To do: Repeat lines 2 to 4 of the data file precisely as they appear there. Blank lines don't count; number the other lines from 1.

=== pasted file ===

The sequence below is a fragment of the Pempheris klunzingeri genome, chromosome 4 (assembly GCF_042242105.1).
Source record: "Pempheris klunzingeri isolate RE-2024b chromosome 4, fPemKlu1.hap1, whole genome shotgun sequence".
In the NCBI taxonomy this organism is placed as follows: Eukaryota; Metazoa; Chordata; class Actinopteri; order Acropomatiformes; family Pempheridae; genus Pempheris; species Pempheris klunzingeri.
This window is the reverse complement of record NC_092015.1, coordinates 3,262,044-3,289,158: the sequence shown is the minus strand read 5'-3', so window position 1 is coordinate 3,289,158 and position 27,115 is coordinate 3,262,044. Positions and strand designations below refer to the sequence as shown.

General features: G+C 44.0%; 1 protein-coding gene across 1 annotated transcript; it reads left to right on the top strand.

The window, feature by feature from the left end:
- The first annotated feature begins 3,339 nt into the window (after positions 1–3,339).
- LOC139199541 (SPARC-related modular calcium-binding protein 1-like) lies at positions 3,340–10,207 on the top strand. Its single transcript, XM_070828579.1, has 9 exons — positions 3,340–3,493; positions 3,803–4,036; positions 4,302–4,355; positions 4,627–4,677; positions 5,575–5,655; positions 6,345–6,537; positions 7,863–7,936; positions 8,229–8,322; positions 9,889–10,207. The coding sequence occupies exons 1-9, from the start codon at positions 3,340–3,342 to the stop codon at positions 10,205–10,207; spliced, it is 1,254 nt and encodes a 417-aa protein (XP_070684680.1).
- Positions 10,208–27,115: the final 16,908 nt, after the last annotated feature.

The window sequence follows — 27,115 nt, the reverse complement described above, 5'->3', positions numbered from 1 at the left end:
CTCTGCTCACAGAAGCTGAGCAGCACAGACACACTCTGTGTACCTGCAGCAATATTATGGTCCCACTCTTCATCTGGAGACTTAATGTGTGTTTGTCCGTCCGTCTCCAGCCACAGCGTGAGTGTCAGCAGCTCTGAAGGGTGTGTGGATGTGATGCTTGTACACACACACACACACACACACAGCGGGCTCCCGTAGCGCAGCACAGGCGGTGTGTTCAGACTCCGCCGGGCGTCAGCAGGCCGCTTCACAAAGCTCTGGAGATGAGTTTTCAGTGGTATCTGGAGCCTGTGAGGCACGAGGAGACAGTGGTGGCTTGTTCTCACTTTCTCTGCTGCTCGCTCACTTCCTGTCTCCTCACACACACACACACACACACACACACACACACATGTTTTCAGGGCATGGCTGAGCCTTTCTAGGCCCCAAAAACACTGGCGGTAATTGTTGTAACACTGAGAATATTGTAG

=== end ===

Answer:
Source record: "Pempheris klunzingeri isolate RE-2024b chromosome 4, fPemKlu1.hap1, whole genome shotgun sequence".
In the NCBI taxonomy this organism is placed as follows: Eukaryota; Metazoa; Chordata; class Actinopteri; order Acropomatiformes; family Pempheridae; genus Pempheris; species Pempheris klunzingeri.
This window is the reverse complement of record NC_092015.1, coordinates 3,262,044-3,289,158: the sequence shown is the minus strand read 5'-3', so window position 1 is coordinate 3,289,158 and position 27,115 is coordinate 3,262,044. Positions and strand designations below refer to the sequence as shown.